Lions also provide glasses for students and others in need, the press release states.


Oregon Tech faculty are partnering with Oregon Tech Library’s Open Educational Resources (OER) program to reduce student costs associated with textbook materials, and throughout the past three years have saved Oregon Tech students $1,216,866 in textbook costs.

According to University Librarian John Schoppert, OER are freely accessible, high-quality coursework materials made accessible to students to alleviate the high costs of mainstream publisher textbooks. OER describes openly licensed materials and resources for any user to use, remix, reuse, repurpose and redistribute.

OER are available at no cost to the student and, in general, no monetary cost to the faculty for adopting, adapting or creating an open resource, but it can take time to redesign a course to adopt new materials. To address this, the Oregon Tech Library’s OER program provides grants to faculty who wish to adopt or create high-quality, openly licensed materials for their courses.

The process also allows for sharing of knowledge as faculty modify materials for their courses, adopt materials to the course needs, or enhance materials with text, images, or videos to support different learning styles.

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It’s time to wax the downhill skis and snowboards. That’s because the Mt. Ashland Ski Area, which has benefited from recent storms and is expecting more snow throughout the next several days, opens for the 2022-23 season this Saturday, Dec. 10 with lifts operating from 9 a.m. to 4 p.m. through Monday, Dec. 12.

Information about what lifts and terrains will be open. Mt. Ashland’s daily holiday schedule will begin Thursday, Dec. 15, with more information at the operating schedule on the area’s website, www.mtashland.com.

Trails on the upper mountain will be ungroomed and for experts only. Skiers and snowboarders are cautioned to “expect early season conditions, meaning some natural obstacles will be present. Trails off the Comer and Sonnet chairlifts will be groomed and provide intermediate and beginner terrain.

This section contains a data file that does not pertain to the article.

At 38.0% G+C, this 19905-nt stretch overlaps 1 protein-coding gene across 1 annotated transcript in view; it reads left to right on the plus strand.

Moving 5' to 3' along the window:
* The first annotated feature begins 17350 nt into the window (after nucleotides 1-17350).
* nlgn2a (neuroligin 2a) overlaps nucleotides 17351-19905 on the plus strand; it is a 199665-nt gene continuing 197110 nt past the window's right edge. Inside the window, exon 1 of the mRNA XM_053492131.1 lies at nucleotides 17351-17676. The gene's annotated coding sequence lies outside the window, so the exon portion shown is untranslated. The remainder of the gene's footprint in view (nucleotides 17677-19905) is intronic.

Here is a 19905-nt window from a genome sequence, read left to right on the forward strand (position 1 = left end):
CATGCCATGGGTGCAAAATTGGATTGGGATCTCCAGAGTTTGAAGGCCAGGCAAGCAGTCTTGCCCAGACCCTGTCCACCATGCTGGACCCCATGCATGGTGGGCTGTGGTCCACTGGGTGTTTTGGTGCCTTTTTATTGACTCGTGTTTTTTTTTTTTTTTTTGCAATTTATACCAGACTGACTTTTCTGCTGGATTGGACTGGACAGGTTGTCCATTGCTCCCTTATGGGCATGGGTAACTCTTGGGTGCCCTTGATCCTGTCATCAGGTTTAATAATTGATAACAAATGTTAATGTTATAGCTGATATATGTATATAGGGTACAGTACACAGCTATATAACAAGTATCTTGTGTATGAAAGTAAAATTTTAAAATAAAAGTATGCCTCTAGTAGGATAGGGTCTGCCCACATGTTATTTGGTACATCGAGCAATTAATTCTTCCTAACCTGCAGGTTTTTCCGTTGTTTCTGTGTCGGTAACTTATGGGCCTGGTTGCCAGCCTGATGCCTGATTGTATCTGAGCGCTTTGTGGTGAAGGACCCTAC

Ranger and Visitors Snowshoeing through the Forest

Free ranger-guided walks will be offered again this winter at Crater Lake National Park beginning this Saturday, Dec. 10.

The ranger-led outings will be available 1 p.m. Saturdays, Sundays and holidays through April 30.

In addition, walks will be offered during the school holidays every day from Dec. 17 through Jan. 2 and March 25 through April 1. Walks last two hours and cover one to two miles of moderate to strenuous terrain through forests and meadows near and along the rim of Crater Lake.

No previous snowshoeing experience is necessary and snowshoes are provided free of charge. Participants must be 8-years-old or older and no pets are allowed.

Space is limited so call 541-594-3100 to check availability and make reservations.

Mt. Shasta Ski Park has announced that Opening Day is Saturday, Dec. 10th for the season.

It is mark the grand opening of the new Gray Butte Lift. The Ski Park Office says Mt. Shasta’s ski operation will be open 9am to 4pm Saturday, and with “Heavy snow, anticipate delays and have patience.”

The Mt. Shasta Ski Park says its goal is to have all lifts running, including the Gray Butte Lift for the first time.

NewsWatch 12 meteorologists are forecasting wintry weather in Siskiyou County with winds and snow at higher elevations above 3000 feet tonight, with another winter storm this weekend that could deliver an inch of snow hourly.

Mt. Shasta Ski Park says, “This weekend’s winter storm is predicted to bring 45+ inches of new snow, which means we are able to open early and it will be an epic powder day! With that much snow coming in, we want to ask everyone to be ready for potential delays, and please have patience with our team as they will be working hard to get everything ready and open. We could not be more excited to welcome our guests back for our best season yet!”

MEETING NOTICE 

The Board of Directors of EagleRidge High School, an Oregon Nonprofit Corporation, will hold a Board Meeting on Thursday, December 15, 2022, at 4:00 pm at EagleRidge High School, 677 South Seventh Street, Klamath Falls, Oregon. 

The meeting is In-person and available on Teams.  The meeting agenda includes discussion of the annual audit and spending of grant funds..  The Board may also consider other business brought before the board.   

EagleRidge High School was established to create and implement an autonomous, high achieving and equitable small high school in collaboration with the Klamath Falls City School District pursuant to the Oregon Charter School law. The meeting will be conducted in accordance with the Oregon Public Meetings law. 

Around the state of Oregon

Secretary Deb Haaland Announces Four Tribal Water Projects During Visit To Klamath River

Picture for During visit to Klamath River, Secretary Haaland announces four tribal water projects

The Department of the Interior announced yesterday that four tribal water projects in Oregon and California’s Klamath River Basin will receive $5.8 million through the Bureau of Reclamation to restore aquatic ecosystems, improve the resilience of habitats, and mitigate the effects of the ongoing drought crisis. The funding is made available through Reclamation’s Native American Affairs Technical Assistance to Tribes Program.